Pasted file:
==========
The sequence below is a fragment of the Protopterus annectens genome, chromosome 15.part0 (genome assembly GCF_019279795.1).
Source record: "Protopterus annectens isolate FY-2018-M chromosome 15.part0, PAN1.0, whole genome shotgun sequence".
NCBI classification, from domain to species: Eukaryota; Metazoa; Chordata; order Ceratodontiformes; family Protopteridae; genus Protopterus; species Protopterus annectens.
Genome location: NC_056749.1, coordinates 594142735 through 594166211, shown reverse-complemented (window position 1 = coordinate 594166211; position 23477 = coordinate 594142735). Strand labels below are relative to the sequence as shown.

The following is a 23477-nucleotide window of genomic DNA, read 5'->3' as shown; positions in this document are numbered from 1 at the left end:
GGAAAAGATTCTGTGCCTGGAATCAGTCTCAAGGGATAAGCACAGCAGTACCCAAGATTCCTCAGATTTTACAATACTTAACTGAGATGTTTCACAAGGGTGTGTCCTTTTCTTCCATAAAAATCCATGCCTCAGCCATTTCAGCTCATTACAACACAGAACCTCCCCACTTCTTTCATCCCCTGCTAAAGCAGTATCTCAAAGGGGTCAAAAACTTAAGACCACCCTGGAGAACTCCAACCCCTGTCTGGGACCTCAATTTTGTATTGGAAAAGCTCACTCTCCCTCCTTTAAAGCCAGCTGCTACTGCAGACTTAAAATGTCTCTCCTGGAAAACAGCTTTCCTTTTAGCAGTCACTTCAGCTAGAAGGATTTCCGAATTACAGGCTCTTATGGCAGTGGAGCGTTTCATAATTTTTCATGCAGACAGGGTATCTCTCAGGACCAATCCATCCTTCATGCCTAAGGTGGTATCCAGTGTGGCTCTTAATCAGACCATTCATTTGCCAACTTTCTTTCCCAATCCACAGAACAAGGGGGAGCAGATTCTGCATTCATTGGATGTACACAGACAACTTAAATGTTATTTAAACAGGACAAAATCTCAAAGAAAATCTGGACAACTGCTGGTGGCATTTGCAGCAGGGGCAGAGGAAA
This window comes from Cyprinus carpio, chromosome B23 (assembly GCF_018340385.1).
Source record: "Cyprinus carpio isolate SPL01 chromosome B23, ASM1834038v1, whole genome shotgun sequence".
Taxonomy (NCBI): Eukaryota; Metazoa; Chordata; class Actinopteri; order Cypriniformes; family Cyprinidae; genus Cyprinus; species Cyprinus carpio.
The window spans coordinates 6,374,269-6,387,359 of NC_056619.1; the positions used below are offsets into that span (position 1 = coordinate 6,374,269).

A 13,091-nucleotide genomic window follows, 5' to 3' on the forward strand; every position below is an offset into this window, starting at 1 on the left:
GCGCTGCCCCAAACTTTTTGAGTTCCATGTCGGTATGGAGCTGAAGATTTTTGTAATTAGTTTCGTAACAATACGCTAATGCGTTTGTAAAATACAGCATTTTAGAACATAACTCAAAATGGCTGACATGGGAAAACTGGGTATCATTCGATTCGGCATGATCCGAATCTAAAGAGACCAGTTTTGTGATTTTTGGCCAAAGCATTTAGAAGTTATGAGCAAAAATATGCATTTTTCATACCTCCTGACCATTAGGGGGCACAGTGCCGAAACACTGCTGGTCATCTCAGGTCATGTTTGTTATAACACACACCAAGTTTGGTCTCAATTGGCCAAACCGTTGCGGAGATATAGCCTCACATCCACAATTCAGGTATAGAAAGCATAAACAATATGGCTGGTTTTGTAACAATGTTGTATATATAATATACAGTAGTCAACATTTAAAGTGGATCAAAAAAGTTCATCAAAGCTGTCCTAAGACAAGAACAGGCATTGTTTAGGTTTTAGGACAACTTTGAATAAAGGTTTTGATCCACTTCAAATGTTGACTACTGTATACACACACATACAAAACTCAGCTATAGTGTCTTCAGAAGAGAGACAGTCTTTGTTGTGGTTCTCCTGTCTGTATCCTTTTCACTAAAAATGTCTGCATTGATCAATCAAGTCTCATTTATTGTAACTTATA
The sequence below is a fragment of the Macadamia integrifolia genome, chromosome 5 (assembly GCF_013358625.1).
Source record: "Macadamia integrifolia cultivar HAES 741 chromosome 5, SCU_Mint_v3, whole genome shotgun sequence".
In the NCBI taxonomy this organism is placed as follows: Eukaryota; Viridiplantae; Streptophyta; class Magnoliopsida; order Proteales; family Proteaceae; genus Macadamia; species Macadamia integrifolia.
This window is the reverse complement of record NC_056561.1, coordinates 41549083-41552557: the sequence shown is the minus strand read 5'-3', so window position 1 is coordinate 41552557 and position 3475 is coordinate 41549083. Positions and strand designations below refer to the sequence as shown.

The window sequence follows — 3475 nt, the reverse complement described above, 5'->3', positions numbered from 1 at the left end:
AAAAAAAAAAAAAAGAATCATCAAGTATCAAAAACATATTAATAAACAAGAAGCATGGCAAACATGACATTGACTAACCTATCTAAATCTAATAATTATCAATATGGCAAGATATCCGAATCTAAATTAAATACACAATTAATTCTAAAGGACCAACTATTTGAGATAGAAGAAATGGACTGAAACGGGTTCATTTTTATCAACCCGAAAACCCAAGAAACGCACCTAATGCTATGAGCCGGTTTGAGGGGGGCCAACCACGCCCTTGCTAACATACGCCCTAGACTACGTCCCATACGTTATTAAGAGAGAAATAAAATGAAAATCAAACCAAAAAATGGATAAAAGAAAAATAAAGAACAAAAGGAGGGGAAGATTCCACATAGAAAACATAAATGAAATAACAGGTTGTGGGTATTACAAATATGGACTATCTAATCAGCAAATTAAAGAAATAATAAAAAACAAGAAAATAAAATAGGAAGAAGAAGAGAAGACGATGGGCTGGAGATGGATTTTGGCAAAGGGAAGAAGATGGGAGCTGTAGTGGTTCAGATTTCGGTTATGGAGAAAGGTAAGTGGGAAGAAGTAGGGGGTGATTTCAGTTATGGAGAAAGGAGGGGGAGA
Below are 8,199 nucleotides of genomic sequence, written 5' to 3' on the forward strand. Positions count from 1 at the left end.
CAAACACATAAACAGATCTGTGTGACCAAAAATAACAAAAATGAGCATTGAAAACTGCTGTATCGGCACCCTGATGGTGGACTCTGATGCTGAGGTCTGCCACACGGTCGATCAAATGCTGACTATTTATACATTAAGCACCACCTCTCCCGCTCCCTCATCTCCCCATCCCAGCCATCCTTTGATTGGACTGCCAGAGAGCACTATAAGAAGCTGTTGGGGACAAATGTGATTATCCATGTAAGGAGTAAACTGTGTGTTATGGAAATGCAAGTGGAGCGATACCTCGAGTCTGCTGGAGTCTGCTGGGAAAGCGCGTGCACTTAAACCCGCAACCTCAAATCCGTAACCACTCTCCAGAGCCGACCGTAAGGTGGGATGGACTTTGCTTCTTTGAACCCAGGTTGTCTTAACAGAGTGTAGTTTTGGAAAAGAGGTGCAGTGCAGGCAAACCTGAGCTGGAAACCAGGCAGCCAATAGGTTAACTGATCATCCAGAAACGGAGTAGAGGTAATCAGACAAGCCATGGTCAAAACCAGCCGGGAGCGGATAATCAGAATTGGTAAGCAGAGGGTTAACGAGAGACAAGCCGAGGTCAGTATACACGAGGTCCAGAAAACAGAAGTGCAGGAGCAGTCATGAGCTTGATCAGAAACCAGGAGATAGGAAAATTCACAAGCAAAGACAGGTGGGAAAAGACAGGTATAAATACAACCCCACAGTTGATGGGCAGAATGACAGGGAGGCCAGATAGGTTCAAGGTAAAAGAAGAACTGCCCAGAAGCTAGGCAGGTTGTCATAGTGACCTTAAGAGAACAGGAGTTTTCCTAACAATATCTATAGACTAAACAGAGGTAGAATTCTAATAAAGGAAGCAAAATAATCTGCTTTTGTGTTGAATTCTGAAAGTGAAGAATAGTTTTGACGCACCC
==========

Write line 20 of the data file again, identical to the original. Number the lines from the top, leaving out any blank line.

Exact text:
CAAACACATAAACAGATCTGTGTGACCAAAAATAACAAAAATGAGCATTGAAAACTGCTGTATCGGCACCCTGATGGTGGACTCTGATGCTGAGGTCTGCCACACGGTCGATCAAATGCTGACTATTTATACATTAAGCACCACCTCTCCCGCTCCCTCATCTCCCCATCCCAGCCATCCTTTGATTGGACTGCCAGAGAGCACTATAAGAAGCTGTTGGGGACAAATGTGATTATCCATGTAAGGAGTAAACTGTGTGTTATGGAAATGCAAGTGGAGCGATACCTCGAGTCTGCTGGAGTCTGCTGGGAAAGCGCGTGCACTTAAACCCGCAACCTCAAATCCGTAACCACTCTCCAGAGCCGACCGTAAGGTGGGATGGACTTTGCTTCTTTGAACCCAGGTTGTCTTAACAGAGTGTAGTTTTGGAAAAGAGGTGCAGTGCAGGCAAACCTGAGCTGGAAACCAGGCAGCCAATAGGTTAACTGATCATCCAGAAACGGAGTAGAGGTAATCAGACAAGCCATGGTCAAAACCAGCCGGGAGCGGATAATCAGAATTGGTAAGCAGAGGGTTAACGAGAGACAAGCCGAGGTCAGTATACACGAGGTCCAGAAAACAGAAGTGCAGGAGCAGTCATGAGCTTGATCAGAAACCAGGAGATAGGAAAATTCACAAGCAAAGACAGGTGGGAAAAGACAGGTATAAATACAACCCCACAGTTGATGGGCAGAATGACAGGGAGGCCAGATAGGTTCAAGGTAAAAGAAGAACTGCCCAGAAGCTAGGCAGGTTGTCATAGTGACCTTAAGAGAACAGGAGTTTTCCTAACAATATCTATAGACTAAACAGAGGTAGAATTCTAATAAAGGAAGCAAAATAATCTGCTTTTGTGTTGAATTCTGAAAGTGAAGAATAGTTTTGACGCACCC